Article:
FDA approves Neuralstem's IND to initiate NSI-189 Phase Ia safety trial in major depression

Neuralstem, Inc. (NYSE Amex: CUR) today announced that the U.S. Food and Drug Administration (FDA) has approved its Investigational New Drug (IND) application to initiate a Phase Ia safety trial to test NSI-189, its first small molecule compound, in major depression. NSI-189 is a proprietary new chemical entity discovered by Neuralstem that stimulates new neuron growth in the hippocampus, an area of the brain that is believed to be involved in depression and other diseases, such as Alzheimer's disease.

"The commencement of the first trial in our small molecule platform represents a major milestone for Neuralstem," said Richard Garr, Neuralstem President & CEO. "In addition to our ongoing programs in cell therapeutics, we are now advancing a new class of orally administered drugs that recruit endogenous neural stem cells.  NSI-189 is the first in this class."

"Today's antidepressants are based on a theory of serotonin deficiency," explained Karl Johe, PhD, Chief Scientific Officer and Chairman of Neuralstem's Board of Directors. "A new theory is emerging that chronic stress can lead to hippocampal atrophy and eventually to depression. NSI-189 appears to help the brain repair itself, generating new neurons and protecting against damage. This neurogenic approach is completely novel in the treatment of CNS diseases."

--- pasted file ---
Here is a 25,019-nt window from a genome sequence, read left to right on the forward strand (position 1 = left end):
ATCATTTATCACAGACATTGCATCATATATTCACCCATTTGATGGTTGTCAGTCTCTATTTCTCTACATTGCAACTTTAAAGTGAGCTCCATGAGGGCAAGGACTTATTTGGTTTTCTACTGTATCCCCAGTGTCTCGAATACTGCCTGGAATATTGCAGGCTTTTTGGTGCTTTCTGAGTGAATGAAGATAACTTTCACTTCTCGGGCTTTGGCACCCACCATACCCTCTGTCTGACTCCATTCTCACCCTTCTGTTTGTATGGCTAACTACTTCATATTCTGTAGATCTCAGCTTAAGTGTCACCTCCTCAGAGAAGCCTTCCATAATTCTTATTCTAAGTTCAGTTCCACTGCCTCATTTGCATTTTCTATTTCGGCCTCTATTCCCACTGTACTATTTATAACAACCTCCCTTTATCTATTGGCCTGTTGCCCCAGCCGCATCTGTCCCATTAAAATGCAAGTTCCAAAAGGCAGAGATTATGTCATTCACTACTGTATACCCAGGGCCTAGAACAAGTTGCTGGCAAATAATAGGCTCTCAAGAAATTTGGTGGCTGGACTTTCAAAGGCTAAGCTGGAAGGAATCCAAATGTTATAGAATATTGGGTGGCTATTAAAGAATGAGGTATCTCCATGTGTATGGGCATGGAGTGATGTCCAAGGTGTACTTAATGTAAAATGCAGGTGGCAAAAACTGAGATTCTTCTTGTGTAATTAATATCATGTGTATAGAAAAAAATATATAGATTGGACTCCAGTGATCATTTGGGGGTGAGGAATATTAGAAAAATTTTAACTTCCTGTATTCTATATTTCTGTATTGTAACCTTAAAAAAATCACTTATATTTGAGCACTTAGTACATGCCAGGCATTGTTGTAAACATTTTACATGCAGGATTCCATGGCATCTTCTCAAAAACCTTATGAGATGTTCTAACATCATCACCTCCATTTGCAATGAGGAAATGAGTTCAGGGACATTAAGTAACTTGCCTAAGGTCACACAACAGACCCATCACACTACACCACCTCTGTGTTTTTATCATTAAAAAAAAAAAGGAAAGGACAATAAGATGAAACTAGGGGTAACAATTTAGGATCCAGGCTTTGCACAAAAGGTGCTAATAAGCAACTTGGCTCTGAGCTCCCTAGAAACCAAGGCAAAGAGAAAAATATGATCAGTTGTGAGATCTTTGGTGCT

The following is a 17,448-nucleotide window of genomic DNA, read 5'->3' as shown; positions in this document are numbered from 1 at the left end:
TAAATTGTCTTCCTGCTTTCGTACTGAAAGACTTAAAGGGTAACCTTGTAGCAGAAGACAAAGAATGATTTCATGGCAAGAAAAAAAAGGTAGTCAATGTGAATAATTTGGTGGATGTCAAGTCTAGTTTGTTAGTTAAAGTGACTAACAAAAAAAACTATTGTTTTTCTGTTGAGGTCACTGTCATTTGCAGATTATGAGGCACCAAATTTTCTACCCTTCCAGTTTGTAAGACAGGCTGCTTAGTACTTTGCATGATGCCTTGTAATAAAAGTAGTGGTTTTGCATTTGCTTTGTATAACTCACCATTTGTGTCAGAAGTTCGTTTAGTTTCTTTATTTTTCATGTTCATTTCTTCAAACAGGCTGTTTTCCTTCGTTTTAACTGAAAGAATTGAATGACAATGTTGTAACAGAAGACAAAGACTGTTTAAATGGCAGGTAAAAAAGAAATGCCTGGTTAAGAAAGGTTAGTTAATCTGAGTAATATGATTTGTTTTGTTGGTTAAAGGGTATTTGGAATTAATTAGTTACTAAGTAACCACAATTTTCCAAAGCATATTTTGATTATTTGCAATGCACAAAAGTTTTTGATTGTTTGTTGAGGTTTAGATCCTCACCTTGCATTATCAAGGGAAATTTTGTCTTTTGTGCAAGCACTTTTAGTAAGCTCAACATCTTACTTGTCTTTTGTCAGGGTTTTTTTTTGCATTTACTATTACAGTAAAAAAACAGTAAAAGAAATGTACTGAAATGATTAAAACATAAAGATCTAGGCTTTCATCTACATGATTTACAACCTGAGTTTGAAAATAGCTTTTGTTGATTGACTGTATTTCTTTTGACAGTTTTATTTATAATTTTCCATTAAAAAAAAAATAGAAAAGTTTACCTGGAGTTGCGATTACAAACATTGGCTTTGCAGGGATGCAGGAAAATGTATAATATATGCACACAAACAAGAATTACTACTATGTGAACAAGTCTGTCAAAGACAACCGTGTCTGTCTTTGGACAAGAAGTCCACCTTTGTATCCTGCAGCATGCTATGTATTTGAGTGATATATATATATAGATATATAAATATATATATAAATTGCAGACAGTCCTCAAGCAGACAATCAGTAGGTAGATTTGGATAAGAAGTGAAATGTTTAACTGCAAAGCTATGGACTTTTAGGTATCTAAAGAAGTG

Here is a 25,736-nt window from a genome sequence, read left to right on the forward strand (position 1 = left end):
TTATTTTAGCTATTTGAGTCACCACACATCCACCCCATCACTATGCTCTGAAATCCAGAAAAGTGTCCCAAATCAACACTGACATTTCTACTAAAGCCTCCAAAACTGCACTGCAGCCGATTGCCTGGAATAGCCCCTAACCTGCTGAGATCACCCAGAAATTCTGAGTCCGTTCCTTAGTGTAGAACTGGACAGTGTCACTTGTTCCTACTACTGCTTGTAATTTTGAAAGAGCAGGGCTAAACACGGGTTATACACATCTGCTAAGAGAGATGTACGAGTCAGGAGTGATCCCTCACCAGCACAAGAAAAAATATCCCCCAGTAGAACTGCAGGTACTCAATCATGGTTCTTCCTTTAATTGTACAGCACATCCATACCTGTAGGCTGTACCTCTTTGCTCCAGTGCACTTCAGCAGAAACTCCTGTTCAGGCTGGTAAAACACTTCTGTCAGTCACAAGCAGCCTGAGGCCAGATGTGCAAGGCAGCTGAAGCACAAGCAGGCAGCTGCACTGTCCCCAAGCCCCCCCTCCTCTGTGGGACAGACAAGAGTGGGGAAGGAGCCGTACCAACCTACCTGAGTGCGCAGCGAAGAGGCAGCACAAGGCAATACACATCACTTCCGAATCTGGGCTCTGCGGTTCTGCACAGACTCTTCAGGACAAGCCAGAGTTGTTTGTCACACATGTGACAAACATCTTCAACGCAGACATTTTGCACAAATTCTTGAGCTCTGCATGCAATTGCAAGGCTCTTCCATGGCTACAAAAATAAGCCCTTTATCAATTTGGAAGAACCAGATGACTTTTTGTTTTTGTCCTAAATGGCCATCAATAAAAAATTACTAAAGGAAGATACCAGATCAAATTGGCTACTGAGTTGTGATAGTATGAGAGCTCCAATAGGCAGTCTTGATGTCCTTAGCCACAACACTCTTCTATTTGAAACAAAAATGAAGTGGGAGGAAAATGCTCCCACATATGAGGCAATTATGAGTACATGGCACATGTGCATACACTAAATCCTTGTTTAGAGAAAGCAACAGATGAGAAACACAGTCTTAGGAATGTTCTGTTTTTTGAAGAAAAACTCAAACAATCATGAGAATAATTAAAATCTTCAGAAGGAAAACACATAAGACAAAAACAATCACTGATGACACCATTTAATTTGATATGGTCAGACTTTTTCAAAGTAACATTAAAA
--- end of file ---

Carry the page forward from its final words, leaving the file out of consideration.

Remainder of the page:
Comments

The opinions expressed here are the views of the writer and do not necessarily reflect the views and opinions of News Medical.
Post a new comment
Post

While we only use edited and approved content for Azthena answers, it may on occasions provide incorrect responses. Please confirm any data provided with the related suppliers or authors. We do not provide medical advice, if you search for medical information you must always consult a medical professional before acting on any information provided.

Your questions, but not your email details will be shared with OpenAI and retained for 30 days in accordance with their privacy principles.

Please do not ask questions that use sensitive or confidential information.

Read the full Terms & Conditions.

You might also like...
Moving during childhood linked to higher adult depression risk, study finds